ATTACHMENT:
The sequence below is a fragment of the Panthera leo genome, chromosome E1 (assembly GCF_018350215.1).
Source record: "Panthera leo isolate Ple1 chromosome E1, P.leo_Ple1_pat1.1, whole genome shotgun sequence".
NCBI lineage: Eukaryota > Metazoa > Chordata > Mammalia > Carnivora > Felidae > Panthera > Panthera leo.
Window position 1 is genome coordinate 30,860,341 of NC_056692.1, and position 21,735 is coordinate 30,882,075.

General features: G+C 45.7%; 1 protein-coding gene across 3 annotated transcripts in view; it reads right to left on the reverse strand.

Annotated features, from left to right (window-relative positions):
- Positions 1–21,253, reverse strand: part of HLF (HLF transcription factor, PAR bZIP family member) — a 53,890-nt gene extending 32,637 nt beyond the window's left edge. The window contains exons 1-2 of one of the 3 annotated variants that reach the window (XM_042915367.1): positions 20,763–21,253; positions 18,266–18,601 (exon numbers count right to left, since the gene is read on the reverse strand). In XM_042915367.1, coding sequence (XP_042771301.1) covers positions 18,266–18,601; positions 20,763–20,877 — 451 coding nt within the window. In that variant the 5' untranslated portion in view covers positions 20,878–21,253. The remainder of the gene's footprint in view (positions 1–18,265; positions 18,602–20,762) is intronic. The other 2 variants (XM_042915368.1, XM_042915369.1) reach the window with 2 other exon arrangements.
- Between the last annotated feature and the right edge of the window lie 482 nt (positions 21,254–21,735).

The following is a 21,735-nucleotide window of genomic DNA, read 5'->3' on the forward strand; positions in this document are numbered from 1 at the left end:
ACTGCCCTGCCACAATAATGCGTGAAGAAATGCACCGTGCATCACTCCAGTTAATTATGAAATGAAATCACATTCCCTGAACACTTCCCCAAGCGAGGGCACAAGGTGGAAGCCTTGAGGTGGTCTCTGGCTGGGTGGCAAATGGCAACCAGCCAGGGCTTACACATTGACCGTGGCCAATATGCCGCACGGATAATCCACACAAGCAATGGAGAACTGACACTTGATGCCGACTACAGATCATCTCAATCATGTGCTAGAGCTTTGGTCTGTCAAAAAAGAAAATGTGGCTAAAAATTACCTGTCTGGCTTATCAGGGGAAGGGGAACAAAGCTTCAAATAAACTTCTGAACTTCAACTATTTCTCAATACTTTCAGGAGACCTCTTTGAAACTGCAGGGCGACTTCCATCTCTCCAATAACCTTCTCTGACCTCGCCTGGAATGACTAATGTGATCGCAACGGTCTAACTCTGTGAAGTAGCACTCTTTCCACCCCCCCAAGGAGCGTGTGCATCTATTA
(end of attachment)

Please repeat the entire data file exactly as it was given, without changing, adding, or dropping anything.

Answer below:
The sequence below is a fragment of the Panthera leo genome, chromosome E1 (assembly GCF_018350215.1).
Source record: "Panthera leo isolate Ple1 chromosome E1, P.leo_Ple1_pat1.1, whole genome shotgun sequence".
NCBI lineage: Eukaryota > Metazoa > Chordata > Mammalia > Carnivora > Felidae > Panthera > Panthera leo.
Window position 1 is genome coordinate 30,860,341 of NC_056692.1, and position 21,735 is coordinate 30,882,075.

General features: G+C 45.7%; 1 protein-coding gene across 3 annotated transcripts in view; it reads right to left on the reverse strand.

Annotated features, from left to right (window-relative positions):
- Positions 1–21,253, reverse strand: part of HLF (HLF transcription factor, PAR bZIP family member) — a 53,890-nt gene extending 32,637 nt beyond the window's left edge. The window contains exons 1-2 of one of the 3 annotated variants that reach the window (XM_042915367.1): positions 20,763–21,253; positions 18,266–18,601 (exon numbers count right to left, since the gene is read on the reverse strand). In XM_042915367.1, coding sequence (XP_042771301.1) covers positions 18,266–18,601; positions 20,763–20,877 — 451 coding nt within the window. In that variant the 5' untranslated portion in view covers positions 20,878–21,253. The remainder of the gene's footprint in view (positions 1–18,265; positions 18,602–20,762) is intronic. The other 2 variants (XM_042915368.1, XM_042915369.1) reach the window with 2 other exon arrangements.
- Between the last annotated feature and the right edge of the window lie 482 nt (positions 21,254–21,735).

The following is a 21,735-nucleotide window of genomic DNA, read 5'->3' on the forward strand; positions in this document are numbered from 1 at the left end:
ACTGCCCTGCCACAATAATGCGTGAAGAAATGCACCGTGCATCACTCCAGTTAATTATGAAATGAAATCACATTCCCTGAACACTTCCCCAAGCGAGGGCACAAGGTGGAAGCCTTGAGGTGGTCTCTGGCTGGGTGGCAAATGGCAACCAGCCAGGGCTTACACATTGACCGTGGCCAATATGCCGCACGGATAATCCACACAAGCAATGGAGAACTGACACTTGATGCCGACTACAGATCATCTCAATCATGTGCTAGAGCTTTGGTCTGTCAAAAAAGAAAATGTGGCTAAAAATTACCTGTCTGGCTTATCAGGGGAAGGGGAACAAAGCTTCAAATAAACTTCTGAACTTCAACTATTTCTCAATACTTTCAGGAGACCTCTTTGAAACTGCAGGGCGACTTCCATCTCTCCAATAACCTTCTCTGACCTCGCCTGGAATGACTAATGTGATCGCAACGGTCTAACTCTGTGAAGTAGCACTCTTTCCACCCCCCCAAGGAGCGTGTGCATCTATTA